An experienced attorney will know the limitations of the Prosecutor’s case, and will know with reasonable accuracy what the prosecutor can prove at trial.  That knowledge and experience will allow the attorney to make credible arguments to the Court and Prosecutor that provide leverage in the negotiating process, which in turn will improve the final result.

These negotiations are really no different from any of the negotiations you’ve faced in your ordinary life.  If you are car shopping, you may arm yourself with knowledge about the car you want to buy, so that when the dealer offers a certain price, you can credibly argue that you can get a better deal somewhere else.  The law is different only because the knowledge necessary to successfully negotiate a better deal is the result of years of education and experience.  A car shopper can find comparable prices on the internet, and may even have enough knowledge about cars to identify mechanical defects or issues that may effect the price.  A defendant may have knowledge of their particular case, but they will have no basis in knowledge to argue legal issues that may impair the prosecutor’s ability to prove the charges against him.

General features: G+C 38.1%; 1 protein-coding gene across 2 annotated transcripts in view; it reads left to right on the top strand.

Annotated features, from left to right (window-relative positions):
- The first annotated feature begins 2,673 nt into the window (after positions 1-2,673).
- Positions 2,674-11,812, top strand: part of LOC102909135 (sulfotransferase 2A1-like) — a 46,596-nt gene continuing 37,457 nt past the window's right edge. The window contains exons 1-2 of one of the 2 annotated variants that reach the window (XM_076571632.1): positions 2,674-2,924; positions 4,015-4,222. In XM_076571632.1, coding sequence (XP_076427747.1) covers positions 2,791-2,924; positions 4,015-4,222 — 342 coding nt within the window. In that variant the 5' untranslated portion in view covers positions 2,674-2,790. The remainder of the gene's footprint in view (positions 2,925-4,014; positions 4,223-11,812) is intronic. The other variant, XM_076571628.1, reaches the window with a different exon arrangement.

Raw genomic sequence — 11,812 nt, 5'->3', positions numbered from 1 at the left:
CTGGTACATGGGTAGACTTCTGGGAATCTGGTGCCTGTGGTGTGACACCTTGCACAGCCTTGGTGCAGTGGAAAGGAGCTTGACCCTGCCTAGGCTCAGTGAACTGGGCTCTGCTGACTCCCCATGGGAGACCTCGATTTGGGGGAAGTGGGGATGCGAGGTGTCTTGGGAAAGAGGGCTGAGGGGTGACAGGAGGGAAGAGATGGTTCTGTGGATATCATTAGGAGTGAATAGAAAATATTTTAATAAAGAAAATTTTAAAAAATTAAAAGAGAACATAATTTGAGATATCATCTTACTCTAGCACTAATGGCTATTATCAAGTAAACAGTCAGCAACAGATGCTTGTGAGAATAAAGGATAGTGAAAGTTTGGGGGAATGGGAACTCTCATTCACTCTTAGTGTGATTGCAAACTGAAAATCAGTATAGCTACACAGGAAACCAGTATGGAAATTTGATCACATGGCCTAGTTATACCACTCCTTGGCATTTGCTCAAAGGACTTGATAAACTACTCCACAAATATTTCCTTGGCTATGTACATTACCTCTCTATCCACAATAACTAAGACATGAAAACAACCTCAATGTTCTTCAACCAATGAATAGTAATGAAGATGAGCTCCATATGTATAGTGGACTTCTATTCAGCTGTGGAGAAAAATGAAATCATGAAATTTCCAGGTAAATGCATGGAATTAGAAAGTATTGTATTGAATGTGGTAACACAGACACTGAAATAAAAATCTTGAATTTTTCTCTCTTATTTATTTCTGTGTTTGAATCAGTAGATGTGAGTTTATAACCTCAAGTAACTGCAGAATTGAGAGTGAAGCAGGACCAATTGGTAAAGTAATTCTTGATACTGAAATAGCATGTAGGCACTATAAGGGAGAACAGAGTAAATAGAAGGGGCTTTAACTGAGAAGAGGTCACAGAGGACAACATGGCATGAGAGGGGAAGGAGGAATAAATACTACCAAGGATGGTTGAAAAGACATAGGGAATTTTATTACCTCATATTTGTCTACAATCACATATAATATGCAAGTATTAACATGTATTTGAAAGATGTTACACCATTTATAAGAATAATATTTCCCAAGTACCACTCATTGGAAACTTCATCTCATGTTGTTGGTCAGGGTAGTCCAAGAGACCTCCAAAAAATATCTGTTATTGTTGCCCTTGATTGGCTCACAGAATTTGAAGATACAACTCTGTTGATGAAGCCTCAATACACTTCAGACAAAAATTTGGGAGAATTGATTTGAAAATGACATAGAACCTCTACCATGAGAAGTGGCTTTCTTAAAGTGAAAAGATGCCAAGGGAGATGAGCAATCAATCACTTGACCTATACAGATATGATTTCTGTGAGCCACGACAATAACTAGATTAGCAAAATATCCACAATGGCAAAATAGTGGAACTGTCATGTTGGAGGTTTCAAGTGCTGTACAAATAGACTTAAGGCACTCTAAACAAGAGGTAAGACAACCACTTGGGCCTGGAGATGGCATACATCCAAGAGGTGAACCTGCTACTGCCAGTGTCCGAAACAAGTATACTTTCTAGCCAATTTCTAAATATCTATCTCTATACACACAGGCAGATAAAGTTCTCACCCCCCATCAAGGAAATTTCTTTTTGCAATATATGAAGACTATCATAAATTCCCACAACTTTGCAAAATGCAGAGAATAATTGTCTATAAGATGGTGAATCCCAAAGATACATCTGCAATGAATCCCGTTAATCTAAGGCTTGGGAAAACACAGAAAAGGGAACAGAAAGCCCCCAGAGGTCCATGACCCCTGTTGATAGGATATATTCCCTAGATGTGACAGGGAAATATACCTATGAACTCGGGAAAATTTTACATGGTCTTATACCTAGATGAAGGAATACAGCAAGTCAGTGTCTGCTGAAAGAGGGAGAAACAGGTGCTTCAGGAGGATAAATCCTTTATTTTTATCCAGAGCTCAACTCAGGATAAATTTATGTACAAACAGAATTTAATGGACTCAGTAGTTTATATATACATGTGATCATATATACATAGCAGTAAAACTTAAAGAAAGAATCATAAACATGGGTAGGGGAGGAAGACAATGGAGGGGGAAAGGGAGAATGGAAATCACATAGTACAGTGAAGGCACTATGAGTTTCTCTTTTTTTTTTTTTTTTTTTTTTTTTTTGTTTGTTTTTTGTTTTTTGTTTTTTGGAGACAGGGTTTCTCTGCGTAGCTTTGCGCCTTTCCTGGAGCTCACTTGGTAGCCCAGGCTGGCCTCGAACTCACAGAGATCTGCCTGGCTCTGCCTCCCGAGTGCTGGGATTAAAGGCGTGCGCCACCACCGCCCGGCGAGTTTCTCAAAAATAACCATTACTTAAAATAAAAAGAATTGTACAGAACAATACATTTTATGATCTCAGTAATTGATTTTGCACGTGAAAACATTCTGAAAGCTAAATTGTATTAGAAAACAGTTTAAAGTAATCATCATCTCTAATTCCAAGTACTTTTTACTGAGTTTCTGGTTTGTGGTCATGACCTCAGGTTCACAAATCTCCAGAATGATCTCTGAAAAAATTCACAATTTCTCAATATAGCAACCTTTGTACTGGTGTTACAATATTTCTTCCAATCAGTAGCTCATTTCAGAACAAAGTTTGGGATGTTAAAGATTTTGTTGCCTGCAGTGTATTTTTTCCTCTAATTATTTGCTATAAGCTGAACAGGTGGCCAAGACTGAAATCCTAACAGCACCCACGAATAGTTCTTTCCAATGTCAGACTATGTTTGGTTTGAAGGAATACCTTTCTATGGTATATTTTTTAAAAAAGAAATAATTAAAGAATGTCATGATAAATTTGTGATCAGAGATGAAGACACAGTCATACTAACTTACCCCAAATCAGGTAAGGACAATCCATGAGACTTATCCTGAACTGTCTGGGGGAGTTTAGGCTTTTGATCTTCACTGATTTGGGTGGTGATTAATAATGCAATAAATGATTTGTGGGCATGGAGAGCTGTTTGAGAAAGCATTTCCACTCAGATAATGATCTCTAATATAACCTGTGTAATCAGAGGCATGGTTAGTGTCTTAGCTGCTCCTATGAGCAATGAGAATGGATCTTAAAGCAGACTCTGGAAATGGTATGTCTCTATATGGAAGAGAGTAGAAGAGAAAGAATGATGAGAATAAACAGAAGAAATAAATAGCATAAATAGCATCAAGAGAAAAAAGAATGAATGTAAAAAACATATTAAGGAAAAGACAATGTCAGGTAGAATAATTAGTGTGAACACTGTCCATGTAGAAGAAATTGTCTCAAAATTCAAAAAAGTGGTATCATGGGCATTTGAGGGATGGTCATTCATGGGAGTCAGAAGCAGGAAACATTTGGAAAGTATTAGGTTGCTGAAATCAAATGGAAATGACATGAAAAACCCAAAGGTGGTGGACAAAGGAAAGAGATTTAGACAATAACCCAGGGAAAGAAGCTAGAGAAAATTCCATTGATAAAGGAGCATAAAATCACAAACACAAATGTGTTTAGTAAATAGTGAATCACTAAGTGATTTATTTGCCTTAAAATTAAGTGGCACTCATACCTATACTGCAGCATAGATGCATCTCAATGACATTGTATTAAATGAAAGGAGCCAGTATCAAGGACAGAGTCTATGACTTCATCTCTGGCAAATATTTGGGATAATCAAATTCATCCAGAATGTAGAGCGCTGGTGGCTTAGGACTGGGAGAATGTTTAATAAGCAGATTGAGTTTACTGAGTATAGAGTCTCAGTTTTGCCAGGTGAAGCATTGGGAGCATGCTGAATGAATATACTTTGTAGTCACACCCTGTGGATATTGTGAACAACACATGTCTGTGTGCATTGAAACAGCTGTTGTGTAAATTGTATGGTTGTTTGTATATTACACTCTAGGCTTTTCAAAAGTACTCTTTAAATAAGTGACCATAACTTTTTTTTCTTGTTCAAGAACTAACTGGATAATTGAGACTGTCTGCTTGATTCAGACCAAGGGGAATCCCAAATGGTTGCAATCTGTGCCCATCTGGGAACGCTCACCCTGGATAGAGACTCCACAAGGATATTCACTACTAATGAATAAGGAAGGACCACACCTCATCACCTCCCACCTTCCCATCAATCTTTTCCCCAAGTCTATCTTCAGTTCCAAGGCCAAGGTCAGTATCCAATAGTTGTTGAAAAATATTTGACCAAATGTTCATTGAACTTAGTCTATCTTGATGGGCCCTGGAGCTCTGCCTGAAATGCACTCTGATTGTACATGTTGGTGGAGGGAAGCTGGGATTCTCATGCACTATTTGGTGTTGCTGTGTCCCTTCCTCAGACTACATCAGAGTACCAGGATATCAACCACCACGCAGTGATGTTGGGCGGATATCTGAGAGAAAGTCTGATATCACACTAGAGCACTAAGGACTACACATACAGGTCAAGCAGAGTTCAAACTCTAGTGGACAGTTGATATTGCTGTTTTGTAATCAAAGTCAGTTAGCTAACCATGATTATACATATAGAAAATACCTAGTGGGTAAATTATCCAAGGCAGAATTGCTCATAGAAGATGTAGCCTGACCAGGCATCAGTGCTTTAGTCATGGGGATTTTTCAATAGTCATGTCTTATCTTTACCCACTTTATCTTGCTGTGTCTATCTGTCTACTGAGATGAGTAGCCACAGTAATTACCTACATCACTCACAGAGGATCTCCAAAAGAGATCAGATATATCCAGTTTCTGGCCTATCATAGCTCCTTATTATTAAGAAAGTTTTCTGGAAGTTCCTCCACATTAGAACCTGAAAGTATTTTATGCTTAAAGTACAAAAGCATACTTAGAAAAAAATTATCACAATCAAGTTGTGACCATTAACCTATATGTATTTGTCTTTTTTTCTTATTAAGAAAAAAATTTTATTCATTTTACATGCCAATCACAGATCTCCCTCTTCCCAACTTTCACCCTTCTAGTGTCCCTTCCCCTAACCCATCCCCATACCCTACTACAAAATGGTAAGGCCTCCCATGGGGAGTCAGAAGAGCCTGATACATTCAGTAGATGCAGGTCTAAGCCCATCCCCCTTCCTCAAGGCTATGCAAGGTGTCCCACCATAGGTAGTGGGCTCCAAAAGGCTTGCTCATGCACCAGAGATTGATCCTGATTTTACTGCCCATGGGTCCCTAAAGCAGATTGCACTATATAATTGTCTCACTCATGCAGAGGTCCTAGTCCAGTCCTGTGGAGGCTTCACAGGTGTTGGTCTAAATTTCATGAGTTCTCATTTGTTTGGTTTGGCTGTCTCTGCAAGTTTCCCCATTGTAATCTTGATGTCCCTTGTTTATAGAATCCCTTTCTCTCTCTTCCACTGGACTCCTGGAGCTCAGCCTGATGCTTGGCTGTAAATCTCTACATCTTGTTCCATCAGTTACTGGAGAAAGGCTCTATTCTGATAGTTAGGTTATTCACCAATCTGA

It’s wise to rely upon an experienced attorney to conduct this analysis, and it’s even smarter to select an attorney whose experience and knowledge results in a more thorough analysis.

In my opinion, a defendant’s attorney can be the only thing standing between him and a prison cell, and my experience has confirmed that again and again.

James Quinn Auricchio, Esq, is a criminal defense attorney with offices in West Seneca and Buffalo, NY.  A former State and Federal Prosecutor, he handles cases in Courts across Western New York. He can be reached at 716.941.4336.